Testing the Balun with 200 Ohms and an Analyser. Looks good to me!
Baluns have always been a bit of a homebrew boogeyman to me, mainly due do what appeared to be some sort of magical winding technique around a toroid. However, given the prices of baluns these days seems to range from $60 AUD upwards, given I have all the parts already at home to make one (“free”), I decided to bite the bullet and learn how to make one.
I’m not going to bore you with the details on how a balun works here, other than to say I think they are useful for connecting coax to antennas. Ladder line, while more efficient, doesn’t have a very good use-case for my applications and good quality ladder line is also expensive and difficult to obtain compared to the plenty of coax I already have available to me.
Shout out to VK6YF whose diagrams for the 4:1 Ruthroff voltage balun were what I used. Some people will be quick to tell me that it was odd to make a 4:1 balun when I am not using ladder line – I agree (and in hindsight should have made a 1:1 balun), but this was about learning how to make a balun.
You can imagine my surprise after being having my build peer reviewed by my good friend Murray that other than a dry joint that was soon fixed, the balun actually worked! to put this in context, two previous attempts at building a balun had resulted in wildly varying SWR and resistive load that on the whole didn’t look much better than just using a piece of wire.
Anyway, now that I know I can build them, I will obtain another jiffy box to build a 1:1 balun for use with my upcoming portable dipole!
It’s been a while since I was regularly operating my station and much of the coax that is in use has been exposed to the outside environment for over 10 years. I know the best way of testing coax is by using specialised sweep tools, but having only basic testing equipment available I though I should ask the Ham Radio community over on Google+. I think Google+ is an entirely underrated social platform, and I find myself leaning towards it’s use more and more.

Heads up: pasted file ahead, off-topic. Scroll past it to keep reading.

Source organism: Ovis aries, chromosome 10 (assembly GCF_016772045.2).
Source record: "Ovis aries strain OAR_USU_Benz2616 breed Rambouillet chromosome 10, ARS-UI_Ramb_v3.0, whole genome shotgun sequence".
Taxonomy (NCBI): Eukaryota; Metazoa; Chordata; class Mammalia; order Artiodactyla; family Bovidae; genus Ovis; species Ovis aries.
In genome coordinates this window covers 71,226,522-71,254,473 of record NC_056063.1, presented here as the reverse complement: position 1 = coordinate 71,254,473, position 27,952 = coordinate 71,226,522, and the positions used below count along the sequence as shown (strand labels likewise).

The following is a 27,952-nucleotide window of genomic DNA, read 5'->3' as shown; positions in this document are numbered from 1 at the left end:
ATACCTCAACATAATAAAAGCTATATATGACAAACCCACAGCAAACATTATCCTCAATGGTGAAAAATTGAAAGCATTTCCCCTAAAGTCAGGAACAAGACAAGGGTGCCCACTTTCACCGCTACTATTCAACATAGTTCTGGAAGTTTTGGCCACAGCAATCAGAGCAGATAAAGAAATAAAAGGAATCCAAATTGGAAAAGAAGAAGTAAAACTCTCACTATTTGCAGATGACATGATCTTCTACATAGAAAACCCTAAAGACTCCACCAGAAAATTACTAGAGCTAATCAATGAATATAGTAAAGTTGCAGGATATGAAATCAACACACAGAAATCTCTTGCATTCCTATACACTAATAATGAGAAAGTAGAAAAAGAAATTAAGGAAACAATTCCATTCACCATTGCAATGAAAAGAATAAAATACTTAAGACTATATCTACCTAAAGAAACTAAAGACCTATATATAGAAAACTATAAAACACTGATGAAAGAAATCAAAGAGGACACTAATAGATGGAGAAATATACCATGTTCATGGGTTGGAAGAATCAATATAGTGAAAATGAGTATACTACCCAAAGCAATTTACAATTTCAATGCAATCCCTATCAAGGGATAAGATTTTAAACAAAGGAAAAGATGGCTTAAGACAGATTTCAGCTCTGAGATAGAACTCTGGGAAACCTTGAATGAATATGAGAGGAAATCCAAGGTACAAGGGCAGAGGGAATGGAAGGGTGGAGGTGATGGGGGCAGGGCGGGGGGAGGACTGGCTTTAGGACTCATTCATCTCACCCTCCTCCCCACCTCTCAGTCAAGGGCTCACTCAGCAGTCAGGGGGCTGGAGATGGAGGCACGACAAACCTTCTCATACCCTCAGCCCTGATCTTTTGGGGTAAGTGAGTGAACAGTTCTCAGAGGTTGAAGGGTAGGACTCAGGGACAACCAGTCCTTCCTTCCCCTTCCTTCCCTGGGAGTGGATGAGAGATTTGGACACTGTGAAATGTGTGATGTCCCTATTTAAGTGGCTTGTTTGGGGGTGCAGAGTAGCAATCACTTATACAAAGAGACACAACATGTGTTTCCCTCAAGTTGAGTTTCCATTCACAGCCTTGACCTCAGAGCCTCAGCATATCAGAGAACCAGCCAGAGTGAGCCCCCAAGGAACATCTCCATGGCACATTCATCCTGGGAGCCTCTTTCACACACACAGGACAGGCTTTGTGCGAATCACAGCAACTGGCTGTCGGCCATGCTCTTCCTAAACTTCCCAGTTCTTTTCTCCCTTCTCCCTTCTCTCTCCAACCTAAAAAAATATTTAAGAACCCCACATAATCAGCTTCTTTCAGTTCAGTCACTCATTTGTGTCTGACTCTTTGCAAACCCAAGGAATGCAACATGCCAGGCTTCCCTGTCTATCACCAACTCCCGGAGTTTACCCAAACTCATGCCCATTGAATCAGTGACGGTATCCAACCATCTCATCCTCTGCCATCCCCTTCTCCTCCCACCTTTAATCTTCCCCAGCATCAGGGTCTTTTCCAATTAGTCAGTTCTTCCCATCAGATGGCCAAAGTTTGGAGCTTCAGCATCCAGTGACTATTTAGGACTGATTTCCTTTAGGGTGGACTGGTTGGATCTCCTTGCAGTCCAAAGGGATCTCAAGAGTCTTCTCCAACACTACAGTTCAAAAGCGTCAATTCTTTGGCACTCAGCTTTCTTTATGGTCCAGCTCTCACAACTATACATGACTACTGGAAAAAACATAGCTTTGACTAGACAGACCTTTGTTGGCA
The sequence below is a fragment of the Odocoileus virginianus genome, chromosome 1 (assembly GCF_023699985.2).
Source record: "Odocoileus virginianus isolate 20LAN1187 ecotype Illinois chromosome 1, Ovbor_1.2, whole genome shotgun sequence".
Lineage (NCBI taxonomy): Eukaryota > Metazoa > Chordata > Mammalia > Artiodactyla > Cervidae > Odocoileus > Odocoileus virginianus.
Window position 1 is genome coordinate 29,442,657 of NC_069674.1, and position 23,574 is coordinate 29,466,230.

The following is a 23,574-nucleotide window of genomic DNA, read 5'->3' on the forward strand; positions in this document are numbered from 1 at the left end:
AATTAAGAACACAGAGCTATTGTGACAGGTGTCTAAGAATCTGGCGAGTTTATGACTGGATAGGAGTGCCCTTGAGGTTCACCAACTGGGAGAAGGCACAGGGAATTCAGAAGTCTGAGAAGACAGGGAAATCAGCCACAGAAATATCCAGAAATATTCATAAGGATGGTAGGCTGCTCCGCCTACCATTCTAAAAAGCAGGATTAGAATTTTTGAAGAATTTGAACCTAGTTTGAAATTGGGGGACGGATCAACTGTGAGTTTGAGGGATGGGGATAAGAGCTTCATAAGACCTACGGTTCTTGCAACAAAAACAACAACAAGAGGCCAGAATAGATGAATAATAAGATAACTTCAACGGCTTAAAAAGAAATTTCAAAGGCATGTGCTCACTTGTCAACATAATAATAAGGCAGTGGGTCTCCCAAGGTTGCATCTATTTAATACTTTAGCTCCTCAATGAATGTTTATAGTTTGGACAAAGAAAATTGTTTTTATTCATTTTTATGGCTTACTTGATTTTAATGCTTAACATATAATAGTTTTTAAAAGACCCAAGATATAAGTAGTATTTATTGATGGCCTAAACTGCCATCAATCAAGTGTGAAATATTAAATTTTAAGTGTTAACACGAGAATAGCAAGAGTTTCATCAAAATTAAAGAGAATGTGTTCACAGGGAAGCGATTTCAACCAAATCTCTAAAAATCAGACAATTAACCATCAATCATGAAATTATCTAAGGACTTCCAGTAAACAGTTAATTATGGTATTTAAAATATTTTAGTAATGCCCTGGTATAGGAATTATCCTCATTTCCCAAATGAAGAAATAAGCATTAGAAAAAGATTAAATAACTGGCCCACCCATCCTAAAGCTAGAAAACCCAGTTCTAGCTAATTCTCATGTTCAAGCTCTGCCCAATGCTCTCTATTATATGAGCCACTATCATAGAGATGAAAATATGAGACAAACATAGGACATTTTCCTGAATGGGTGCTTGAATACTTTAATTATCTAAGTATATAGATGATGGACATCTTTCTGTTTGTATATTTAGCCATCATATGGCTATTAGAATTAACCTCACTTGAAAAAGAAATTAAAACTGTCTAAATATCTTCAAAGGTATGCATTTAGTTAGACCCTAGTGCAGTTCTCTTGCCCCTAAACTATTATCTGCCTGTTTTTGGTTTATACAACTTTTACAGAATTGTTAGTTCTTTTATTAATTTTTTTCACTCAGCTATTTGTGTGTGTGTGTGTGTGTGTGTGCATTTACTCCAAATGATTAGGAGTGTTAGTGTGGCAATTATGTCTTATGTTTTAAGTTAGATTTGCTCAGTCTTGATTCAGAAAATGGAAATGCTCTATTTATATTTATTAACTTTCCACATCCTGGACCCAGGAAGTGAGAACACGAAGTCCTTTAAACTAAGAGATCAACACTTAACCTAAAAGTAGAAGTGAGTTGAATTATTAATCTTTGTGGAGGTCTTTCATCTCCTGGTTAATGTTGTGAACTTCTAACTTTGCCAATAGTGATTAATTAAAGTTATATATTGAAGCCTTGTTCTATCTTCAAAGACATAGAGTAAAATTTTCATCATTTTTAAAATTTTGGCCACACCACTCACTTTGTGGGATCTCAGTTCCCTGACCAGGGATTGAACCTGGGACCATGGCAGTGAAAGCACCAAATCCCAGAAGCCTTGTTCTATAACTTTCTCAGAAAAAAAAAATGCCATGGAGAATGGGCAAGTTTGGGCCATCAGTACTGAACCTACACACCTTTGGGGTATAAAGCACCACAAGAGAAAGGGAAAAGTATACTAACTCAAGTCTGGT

Some of the advice coming back I expected, such as investing in an MFJ-269 or FoxDelta Analyser (which is good advice by the way, I see an antenna analyser being next on my purchasing list). However, I think Tim (VK2XAX) provided me with some excellent advice to get started:
Yes there is a couple of things you can do with basic ham shack items:
- stick your power/SWR meter on a small patch cable with a dummy load directly on the output of a 2m radio. Set you power out to precisely 10 watts aka 40dBm call this p1. Remove meter from rig. attach suspect cable to rig. attach meter and dummy load to end of cable and measure power again without touching rig output power. call this p2.
p1-p2 = loss for your cable.
look up spec sheet for your cable e.g. RG213 has a loss of ~15db@100MHz for 100m so 15/100 = ~0.15dB loss per metre. e.g If your cable is 34m in length then it should have a loss of ~5.1db aka about 3.5w.
If your 34m cable shows a different value to 3.5w then you should be able to calculate that loss and work out how much worse than the specs it is.
- If you have a big dummy load, stick that on the end of the cable with the SWR meter at the radio and pump up the power to max and see if there is any SWR – there should be none. If there is SWR then the cable is most likely damaged in some way that is causing reflection These are good “rule of thumb” tests to check your cables.
Tim then went on to detail in a separate Google+ post a demonstration of his testing.
I was quick to check out the second of the two items, as high SWR was my immediate concern (The SWR without ATU seemed a little higher than I remembered, ranging between 2-3:1). I was pleased to find that it is not the coax contributing to the SWR (which means I need to look at the balun next…). The loss measurement will also come later.
Other more obvious inspections I have done are:
- Continuity – just use a multimedia so find any obvious issues like open circuit, or short circuit between the conductor and ground.
- Visual – Inspect Coax and connectors for any physical signs for deterioration such as oxidisation around the connectors and ground braid and any indications that the outer jacket of the coax has been damaged or has become brittle, allowing water to enter the coax.
I have unfinished business with the Coax and dipole, so I am sure there will be a post in the future providing a continuation of the testing.